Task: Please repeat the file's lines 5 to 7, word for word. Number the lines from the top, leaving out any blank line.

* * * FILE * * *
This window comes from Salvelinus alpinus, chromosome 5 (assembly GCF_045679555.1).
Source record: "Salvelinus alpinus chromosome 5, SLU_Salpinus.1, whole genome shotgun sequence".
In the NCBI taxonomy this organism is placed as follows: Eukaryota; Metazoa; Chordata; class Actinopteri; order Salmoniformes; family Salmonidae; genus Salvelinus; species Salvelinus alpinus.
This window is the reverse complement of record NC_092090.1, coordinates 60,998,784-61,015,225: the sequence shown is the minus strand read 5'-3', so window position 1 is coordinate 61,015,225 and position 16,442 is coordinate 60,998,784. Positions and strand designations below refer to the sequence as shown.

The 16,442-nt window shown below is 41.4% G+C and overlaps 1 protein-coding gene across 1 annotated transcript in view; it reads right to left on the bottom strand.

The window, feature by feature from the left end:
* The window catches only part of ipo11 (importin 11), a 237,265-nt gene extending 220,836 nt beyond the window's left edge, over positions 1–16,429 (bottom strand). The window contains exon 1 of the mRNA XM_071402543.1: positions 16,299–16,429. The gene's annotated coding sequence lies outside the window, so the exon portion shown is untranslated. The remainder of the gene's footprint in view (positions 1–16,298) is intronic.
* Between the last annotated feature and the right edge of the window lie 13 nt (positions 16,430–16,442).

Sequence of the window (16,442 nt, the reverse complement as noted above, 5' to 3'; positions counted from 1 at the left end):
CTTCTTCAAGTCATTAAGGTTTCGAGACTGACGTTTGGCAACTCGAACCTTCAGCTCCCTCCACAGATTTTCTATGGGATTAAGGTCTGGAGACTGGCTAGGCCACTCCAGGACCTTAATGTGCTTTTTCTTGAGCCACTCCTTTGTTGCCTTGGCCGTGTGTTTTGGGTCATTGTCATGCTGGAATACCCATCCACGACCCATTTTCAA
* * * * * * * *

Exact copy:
The 16,442-nt window shown below is 41.4% G+C and overlaps 1 protein-coding gene across 1 annotated transcript in view; it reads right to left on the bottom strand.

The window, feature by feature from the left end:
* The window catches only part of ipo11 (importin 11), a 237,265-nt gene extending 220,836 nt beyond the window's left edge, over positions 1–16,429 (bottom strand). The window contains exon 1 of the mRNA XM_071402543.1: positions 16,299–16,429. The gene's annotated coding sequence lies outside the window, so the exon portion shown is untranslated. The remainder of the gene's footprint in view (positions 1–16,298) is intronic.